Legal Issues Around Generative Artificial Intelligence and Web Scraping

3 min

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Shrewd businesses often leverage cutting-edge technology to be more efficient or to offer new products or services. But if companies fail to conduct legal risk assessments before using innovative technology, the anticipated benefits can be quickly outweighed by legal consequences.

Generative artificial intelligence (GenAI) fits that bill, presenting seemingly limitless opportunities but also significant legal risk. Companies should conduct a GenAI legal compliance assessment before launching a GenAI program, particularly with respect to any data retrieval processes used by the model.

GenAI models are trained on terabytes of data, primarily relying on web scraping for retrieval of the vast amounts of data needed. Many web scraping companies assume that if data are publicly available, they are fair game, but that is an easily challenged, flawed assumption. Unauthorized web scraping can lead to copyright infringement, breach of contract, violation of privacy rights, and violation of the Computer Fraud and Abuse Act (CFAA), just to name a few.

  • Copyright Infringement. Content or databases of information available on or through websites may be protected by copyright, even if the content or database is not housed behind a paywall. The Copyright Act provides a copyright owner with the exclusive rights to "reproduce," "copy," "distribute," and make "derivative works" of the copyrighted work (among others). Without a license from the owner of the copyright, a GenAI program used to scrape copyright-protected content (e.g., a news article, poem, or art) from a website and make further use of it could lead to a claim of copyright infringement.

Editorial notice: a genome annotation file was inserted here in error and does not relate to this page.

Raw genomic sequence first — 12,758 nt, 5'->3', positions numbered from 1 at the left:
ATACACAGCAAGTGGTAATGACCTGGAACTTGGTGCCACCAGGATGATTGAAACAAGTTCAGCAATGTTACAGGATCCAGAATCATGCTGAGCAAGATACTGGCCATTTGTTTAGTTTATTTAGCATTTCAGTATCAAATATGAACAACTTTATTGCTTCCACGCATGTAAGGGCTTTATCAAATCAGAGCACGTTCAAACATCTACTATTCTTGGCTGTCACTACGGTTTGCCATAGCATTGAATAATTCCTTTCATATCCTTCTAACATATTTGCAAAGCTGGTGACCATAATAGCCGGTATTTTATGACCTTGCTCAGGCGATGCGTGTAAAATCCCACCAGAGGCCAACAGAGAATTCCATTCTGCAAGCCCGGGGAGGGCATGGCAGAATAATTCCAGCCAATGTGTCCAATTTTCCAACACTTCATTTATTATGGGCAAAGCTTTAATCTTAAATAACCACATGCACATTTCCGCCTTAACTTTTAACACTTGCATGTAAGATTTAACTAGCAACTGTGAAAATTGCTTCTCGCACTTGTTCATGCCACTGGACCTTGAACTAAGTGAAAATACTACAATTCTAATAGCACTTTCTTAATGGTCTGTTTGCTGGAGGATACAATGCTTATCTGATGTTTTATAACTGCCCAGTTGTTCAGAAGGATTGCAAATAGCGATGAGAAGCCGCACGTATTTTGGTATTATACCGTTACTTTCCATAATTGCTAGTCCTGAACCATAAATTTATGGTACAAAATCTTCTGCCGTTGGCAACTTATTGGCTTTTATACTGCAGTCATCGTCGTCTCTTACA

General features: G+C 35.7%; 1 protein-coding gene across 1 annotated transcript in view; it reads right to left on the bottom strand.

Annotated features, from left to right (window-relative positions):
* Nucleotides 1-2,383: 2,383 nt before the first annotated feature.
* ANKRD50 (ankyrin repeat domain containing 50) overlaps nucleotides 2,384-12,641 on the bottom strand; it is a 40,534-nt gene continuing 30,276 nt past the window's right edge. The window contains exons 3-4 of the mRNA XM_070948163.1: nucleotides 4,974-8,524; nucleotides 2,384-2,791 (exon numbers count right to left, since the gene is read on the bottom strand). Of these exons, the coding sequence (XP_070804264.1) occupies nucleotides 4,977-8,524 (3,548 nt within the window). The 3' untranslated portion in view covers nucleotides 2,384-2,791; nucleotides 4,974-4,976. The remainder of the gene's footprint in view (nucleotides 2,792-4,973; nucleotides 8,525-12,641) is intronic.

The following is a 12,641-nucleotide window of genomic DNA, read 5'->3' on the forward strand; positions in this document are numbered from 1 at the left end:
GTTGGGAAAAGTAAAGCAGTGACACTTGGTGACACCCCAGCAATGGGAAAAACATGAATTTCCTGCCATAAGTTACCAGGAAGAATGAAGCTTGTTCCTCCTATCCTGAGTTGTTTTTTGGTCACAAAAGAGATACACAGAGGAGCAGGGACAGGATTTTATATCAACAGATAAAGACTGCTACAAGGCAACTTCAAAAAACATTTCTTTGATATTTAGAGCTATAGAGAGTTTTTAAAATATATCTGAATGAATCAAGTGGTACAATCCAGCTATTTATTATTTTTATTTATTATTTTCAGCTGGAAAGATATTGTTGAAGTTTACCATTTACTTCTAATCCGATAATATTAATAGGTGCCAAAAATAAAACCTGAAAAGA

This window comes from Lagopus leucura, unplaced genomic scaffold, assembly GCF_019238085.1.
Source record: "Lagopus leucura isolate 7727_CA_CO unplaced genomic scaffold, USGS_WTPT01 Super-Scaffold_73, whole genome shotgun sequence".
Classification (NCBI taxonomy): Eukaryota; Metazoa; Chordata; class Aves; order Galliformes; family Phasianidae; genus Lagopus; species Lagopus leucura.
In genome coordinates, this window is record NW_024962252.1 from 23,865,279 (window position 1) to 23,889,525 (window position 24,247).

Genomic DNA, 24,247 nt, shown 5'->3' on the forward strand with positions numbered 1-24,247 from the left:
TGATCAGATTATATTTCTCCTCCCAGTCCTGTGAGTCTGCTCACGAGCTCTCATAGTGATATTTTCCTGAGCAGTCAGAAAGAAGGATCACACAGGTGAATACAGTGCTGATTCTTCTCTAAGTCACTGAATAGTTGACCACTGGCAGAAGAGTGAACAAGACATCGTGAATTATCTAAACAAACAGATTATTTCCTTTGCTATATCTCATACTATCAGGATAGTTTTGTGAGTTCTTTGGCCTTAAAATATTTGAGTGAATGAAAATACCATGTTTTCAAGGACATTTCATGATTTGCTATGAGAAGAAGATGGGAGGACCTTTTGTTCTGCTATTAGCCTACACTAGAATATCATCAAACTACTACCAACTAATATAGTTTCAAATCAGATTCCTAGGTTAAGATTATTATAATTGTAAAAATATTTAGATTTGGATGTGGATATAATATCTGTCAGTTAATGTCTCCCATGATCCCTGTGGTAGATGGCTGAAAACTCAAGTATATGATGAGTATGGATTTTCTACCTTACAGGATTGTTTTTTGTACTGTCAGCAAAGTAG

• Breach of Contract. Websites typically include legal terms that website operators seek to enforce against users of their site. In these agreements, operators, in many cases, include language that explicitly prohibits web scraping or the use of other similar technologies to protect their rights in the content/data available on their site. To the extent these agreements are deemed enforceable, and a user employs a GenAI program to retrieve data from the site, the user may be subject to a claim of breach of contract.
  • Violation of Privacy Rights. The proliferation of U.S. states passing new privacy laws that expand the rights of users in their personal data has made data scraping for GenAI models an increasing concern. Where personal information is obtained, federal and state laws and regulations may require notification, consent, and the ability to opt out of collection or use of the data, depending on the age of the person from whom the data was collected, the type of data collected, and where the data was collected from. And if such laws and regulations were not followed in the initial collection of the data and are later published on a site, legal liability may result and could extend to the entity using the GenAI model.
  • Computer Fraud and Abuse Act. Data scraping under the CFAA has been an evolving legal issue that the courts continue to assess. While recent case law has made the CFAA largely inapplicable to data that is accessible to the public, data maintained behind authentication or paywalls (i.e., where users either log in or pay to access the data) may trigger liability under the CFAA, as technical barriers were erected to prevent unauthorized access.

If you have any questions or would like a legal assessment regarding a new use of GenAI, please contact A.J. Zottola or Ben Myers.

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